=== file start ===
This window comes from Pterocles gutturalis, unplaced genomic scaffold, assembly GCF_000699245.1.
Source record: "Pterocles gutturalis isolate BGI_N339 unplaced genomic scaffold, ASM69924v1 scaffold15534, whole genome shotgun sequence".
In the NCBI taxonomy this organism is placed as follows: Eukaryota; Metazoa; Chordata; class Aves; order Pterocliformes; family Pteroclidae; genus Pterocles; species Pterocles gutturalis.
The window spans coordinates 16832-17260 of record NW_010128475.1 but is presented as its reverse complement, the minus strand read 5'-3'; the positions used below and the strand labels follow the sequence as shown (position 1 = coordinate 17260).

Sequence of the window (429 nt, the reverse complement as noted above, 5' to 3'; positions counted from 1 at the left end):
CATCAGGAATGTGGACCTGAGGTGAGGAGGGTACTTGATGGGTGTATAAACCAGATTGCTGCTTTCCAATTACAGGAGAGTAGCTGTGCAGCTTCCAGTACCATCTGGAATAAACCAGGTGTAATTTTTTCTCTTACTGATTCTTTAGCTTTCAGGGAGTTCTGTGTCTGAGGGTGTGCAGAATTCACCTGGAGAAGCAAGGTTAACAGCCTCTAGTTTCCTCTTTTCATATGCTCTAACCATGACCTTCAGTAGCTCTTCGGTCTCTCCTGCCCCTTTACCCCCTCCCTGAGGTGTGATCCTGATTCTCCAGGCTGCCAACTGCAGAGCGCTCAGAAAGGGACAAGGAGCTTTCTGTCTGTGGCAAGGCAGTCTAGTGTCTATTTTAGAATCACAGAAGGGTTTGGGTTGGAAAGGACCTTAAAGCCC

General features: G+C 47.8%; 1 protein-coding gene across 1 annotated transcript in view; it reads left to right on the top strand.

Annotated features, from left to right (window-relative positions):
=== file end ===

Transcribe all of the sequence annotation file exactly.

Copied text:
This window comes from Pterocles gutturalis, unplaced genomic scaffold, assembly GCF_000699245.1.
Source record: "Pterocles gutturalis isolate BGI_N339 unplaced genomic scaffold, ASM69924v1 scaffold15534, whole genome shotgun sequence".
In the NCBI taxonomy this organism is placed as follows: Eukaryota; Metazoa; Chordata; class Aves; order Pterocliformes; family Pteroclidae; genus Pterocles; species Pterocles gutturalis.
The window spans coordinates 16832-17260 of record NW_010128475.1 but is presented as its reverse complement, the minus strand read 5'-3'; the positions used below and the strand labels follow the sequence as shown (position 1 = coordinate 17260).

Sequence of the window (429 nt, the reverse complement as noted above, 5' to 3'; positions counted from 1 at the left end):
CATCAGGAATGTGGACCTGAGGTGAGGAGGGTACTTGATGGGTGTATAAACCAGATTGCTGCTTTCCAATTACAGGAGAGTAGCTGTGCAGCTTCCAGTACCATCTGGAATAAACCAGGTGTAATTTTTTCTCTTACTGATTCTTTAGCTTTCAGGGAGTTCTGTGTCTGAGGGTGTGCAGAATTCACCTGGAGAAGCAAGGTTAACAGCCTCTAGTTTCCTCTTTTCATATGCTCTAACCATGACCTTCAGTAGCTCTTCGGTCTCTCCTGCCCCTTTACCCCCTCCCTGAGGTGTGATCCTGATTCTCCAGGCTGCCAACTGCAGAGCGCTCAGAAAGGGACAAGGAGCTTTCTGTCTGTGGCAAGGCAGTCTAGTGTCTATTTTAGAATCACAGAAGGGTTTGGGTTGGAAAGGACCTTAAAGCCC

General features: G+C 47.8%; 1 protein-coding gene across 1 annotated transcript in view; it reads left to right on the top strand.

Annotated features, from left to right (window-relative positions):